Recurring revenue models are trendy and getting more and more common in consumer-oriented sectors. But in B2B, it is still a minority business model. Companies are built from the ground up through transactional models; transitioning to recurring revenues, in an increasingly data-driven world, puts a lot of strains on financial teams.  

    Volume of data/information created, captured, copied, and consumed worldwide will reach 147 zettabytes by 2024. [Statista]

    The amount of data generated and handled grows exponentially. Handling such volumes and variety becomes a challenge for many B2B companies. 

    48% of subscription businesses struggle to meet accounting and reporting challenges.

    From accurately calculating deferred revenue liability on balance sheets to having good integration between billing and accounting systems, finance teams are tasked with completely new challenges once a business move to collecting monthly payments. 

    Only 24% of businesses currently implement subscription models.

    Despite some sectors like D2C (as predicted by Gartner) predominantly offering subscriptions, only a quarter of businesses overall currently do it across sectors, because it’s anything but an easy transformation. On the flipside, it gives a lot of companies the opportunity to still gain that competitive edge.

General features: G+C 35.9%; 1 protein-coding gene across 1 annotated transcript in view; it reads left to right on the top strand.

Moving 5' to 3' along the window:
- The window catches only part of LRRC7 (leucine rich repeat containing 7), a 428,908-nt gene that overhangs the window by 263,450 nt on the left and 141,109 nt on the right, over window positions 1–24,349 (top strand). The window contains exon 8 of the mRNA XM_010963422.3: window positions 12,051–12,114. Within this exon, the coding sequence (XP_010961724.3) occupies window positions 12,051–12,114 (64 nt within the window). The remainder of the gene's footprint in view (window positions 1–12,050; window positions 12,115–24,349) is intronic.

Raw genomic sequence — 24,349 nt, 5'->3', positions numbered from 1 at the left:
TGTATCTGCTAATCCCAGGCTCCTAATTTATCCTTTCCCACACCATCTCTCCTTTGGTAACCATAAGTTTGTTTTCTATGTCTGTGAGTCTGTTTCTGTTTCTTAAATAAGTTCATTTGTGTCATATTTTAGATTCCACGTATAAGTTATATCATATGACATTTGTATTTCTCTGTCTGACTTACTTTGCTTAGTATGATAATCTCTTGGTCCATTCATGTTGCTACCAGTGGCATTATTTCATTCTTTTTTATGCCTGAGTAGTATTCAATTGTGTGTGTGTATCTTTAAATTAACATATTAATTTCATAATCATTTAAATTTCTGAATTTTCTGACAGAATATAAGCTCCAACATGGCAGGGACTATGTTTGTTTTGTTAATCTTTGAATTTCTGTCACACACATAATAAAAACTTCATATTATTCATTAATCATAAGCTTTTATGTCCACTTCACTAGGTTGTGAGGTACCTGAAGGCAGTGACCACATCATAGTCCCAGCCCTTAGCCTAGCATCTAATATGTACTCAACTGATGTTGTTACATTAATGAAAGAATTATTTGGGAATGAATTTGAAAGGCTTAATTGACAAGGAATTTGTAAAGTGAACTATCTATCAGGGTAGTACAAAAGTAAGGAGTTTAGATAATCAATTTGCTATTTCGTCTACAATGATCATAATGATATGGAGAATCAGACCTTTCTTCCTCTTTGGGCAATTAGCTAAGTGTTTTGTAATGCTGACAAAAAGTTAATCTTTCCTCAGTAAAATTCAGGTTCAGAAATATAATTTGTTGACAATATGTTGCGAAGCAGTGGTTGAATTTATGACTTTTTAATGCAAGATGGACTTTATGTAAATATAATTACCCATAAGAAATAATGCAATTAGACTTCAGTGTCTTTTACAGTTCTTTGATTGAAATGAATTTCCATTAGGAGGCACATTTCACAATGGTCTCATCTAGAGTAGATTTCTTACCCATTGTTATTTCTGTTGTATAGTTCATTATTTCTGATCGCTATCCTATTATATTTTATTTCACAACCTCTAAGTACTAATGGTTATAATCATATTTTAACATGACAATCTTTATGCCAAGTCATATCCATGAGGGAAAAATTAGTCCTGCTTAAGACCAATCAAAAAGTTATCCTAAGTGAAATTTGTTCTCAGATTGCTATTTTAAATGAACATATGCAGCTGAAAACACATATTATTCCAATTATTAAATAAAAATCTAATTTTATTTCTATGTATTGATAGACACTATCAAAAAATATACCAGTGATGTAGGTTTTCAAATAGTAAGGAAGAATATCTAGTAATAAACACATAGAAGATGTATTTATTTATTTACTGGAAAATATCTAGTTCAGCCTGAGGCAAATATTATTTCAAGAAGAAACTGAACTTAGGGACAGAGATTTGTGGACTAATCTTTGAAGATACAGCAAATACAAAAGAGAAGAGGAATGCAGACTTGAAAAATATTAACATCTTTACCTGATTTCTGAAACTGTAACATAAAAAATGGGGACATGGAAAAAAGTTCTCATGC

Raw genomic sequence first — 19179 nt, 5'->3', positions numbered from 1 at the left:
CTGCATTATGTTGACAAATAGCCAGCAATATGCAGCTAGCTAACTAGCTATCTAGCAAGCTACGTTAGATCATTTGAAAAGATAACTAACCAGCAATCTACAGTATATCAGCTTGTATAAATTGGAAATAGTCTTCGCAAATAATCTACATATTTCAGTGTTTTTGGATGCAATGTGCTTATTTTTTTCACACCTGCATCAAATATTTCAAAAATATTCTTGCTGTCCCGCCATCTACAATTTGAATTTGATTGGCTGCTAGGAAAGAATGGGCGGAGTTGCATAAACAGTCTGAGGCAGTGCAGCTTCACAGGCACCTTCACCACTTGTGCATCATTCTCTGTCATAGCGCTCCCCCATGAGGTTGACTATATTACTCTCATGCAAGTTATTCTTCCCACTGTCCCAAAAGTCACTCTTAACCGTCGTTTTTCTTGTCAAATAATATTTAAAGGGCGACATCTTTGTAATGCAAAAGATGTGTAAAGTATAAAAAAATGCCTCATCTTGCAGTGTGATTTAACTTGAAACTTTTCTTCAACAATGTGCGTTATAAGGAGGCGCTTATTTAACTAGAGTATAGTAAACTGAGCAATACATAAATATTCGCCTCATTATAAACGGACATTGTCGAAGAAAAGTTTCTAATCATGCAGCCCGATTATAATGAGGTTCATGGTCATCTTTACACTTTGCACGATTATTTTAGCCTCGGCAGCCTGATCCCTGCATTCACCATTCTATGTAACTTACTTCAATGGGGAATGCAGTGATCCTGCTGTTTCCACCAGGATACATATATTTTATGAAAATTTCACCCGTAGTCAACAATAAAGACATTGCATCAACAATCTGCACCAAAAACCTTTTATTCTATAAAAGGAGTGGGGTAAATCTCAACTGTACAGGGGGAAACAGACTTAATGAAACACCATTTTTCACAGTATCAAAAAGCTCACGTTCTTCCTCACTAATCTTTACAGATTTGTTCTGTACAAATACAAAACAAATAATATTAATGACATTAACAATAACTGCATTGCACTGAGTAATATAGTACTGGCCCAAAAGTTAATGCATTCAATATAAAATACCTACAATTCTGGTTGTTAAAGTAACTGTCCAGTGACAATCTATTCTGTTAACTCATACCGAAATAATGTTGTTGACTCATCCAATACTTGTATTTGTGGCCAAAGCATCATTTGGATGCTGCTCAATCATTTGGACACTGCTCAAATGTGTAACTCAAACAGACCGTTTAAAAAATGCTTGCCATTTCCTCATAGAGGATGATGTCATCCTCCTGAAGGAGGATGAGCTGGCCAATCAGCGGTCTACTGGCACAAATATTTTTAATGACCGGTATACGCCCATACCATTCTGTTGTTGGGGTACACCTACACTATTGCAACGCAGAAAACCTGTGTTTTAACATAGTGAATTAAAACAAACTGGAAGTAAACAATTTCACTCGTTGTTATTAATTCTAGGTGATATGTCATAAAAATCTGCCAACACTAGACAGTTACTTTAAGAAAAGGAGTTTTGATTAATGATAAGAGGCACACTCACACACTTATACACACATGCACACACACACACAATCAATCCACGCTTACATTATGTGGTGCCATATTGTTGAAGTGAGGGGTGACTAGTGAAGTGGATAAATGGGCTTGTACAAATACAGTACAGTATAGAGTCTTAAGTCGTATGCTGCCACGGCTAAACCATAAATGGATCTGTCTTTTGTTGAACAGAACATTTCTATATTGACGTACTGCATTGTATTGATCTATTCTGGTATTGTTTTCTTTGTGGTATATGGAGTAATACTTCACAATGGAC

Revenue Leakage and Other Challenges 

    As great as recurring revenues are, having a subscription model also brings its own dose of challenges. Money falling through the cracks of billing processes becoming more complicated is one of them. Companies on a subscription transformation need to ensure they can charge customers correctly and fairly, recurringly. Not easy. 

    42% of companies experience revenue leakage. [MGI Research]

    Revenue leakage is a very real problem for many companies. And when times are tough because of the macroenvironment, tightening billing processes to avoid leakage can be a good solution.

    Every company loses 1% to 5% of realized EBITA to leakage annually.

    To put some context (or number) around how much revenue leakage happens, think about this number.